Adders are thought to be widespread throughout the county with Pow Hill being listed as a particularly good area for the species. Slow worms are also relatively widespread but at a much lower population level than adders, it is thought that Waldridge Fell may hold a significant population.
Current or recent activity
Durham Wildlife Trust acquired Hedleyhope Fell, 215ha of heathland near Tow Law. Extensive surveys were undertaken in 2005/06 and a management plan is currently being developed.
Durham County Council has undertaken extensive work to restore heathland at Chapman's Well, near Anfield Plain, including bracken and gorse removal and heather introduction. Areas of the SSSI have been cleared and replanted with 800 heather plants. Twenty ha of grassland outside of the SSSI have been cut and seeded with heather (2003-2006).
Durham County Council in association with the Acorn Trust has re-created heathland along the route of the new Bowes Railway cyclepath - 7 plots averaging 25 m2.
Gateshead Council's Burdon Moor restoration project has been ongoing since 2000. A fifteen ha reclaimed opencast site on an area of former heath was bought with the aim of heathland reclamation. Progress to date includes: seeding with heather and heathland grasses; planting of individual heather plants; sulphur treatment to lower soil pH; creation of shallow scrapes to form seasonal and permanent wetlands; small areas of tree planting; interpretation. (In association with Great North Forest, Northumbrian Water Environment Trust and the Countryside Agency.)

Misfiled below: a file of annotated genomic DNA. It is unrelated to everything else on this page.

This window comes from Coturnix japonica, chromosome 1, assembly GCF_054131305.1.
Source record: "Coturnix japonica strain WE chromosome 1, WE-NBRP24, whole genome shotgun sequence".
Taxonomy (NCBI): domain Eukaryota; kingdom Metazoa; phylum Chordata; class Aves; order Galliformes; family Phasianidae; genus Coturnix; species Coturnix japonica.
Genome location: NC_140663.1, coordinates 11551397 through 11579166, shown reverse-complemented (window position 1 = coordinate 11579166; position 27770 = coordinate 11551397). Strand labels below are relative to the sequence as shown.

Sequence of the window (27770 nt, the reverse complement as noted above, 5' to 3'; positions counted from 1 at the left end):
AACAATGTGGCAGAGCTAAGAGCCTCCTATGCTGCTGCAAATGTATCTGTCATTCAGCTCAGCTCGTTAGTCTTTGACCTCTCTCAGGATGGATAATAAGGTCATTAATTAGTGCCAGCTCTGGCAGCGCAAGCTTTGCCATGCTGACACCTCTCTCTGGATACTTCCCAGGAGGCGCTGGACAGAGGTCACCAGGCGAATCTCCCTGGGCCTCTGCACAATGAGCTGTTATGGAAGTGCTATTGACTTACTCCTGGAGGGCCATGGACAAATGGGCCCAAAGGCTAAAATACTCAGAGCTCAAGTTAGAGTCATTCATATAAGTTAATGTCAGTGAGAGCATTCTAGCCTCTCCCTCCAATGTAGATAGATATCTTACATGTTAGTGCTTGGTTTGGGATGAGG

Gateshead Council's creation of 2.4 ha of lowland heath as part of the reclamation of the Watergate colliery site to form Watergate Forest Park has taken place since 1999 in association with One North East and ADAS.
Derwentside District Council established a heather nursery between 1999 and 2004 for the propagation of locally-sourced heather seedlings.
Durham County Council manage several lowland heathland sites. Works at Waldridge Fell SSSI have recently included birch removal and improvements of heather habitat. Quaking Houses Fell was designated as a County Wildlife Site in 1999.
Intensive agricultural practices such as overgrazing and agricultural improvement.
Nutrient enrichment- especially from intensive livestock farming practices.
Fragmentation and disturbance from developments such as housing and road construction and from mineral extraction.
Deliberate fire lighting by vandals.
Intensive recreational pressures.
Scrub and tree encroachment, due to a lack of suitable grazing.
More information / references
Andrews, J. (1990). Management of lowland heathlands for wildlife British Wildlife 1 pp. 336-346
English Nature (1996). Management of bare ground on dry grasslands and heathlands Peterborough
Lane, A. (1992). Practical Conservation- grasslands, heaths and moors (The Open University in association with the Nature Conservancy Council). Open University: London
Michael, N. (1993). The lowland heathland management booklet English Nature Science No. 11. Peterborough
Putwain, P.D. and Rae, P.A.S. (1998). Heathland restoration: a handbook of techniques British Gas: Southampton
Rodwell, J.S. (1992). British Plant Communities. Vol. 2 ‘Mires and heaths Cambridge University Press: Cambridge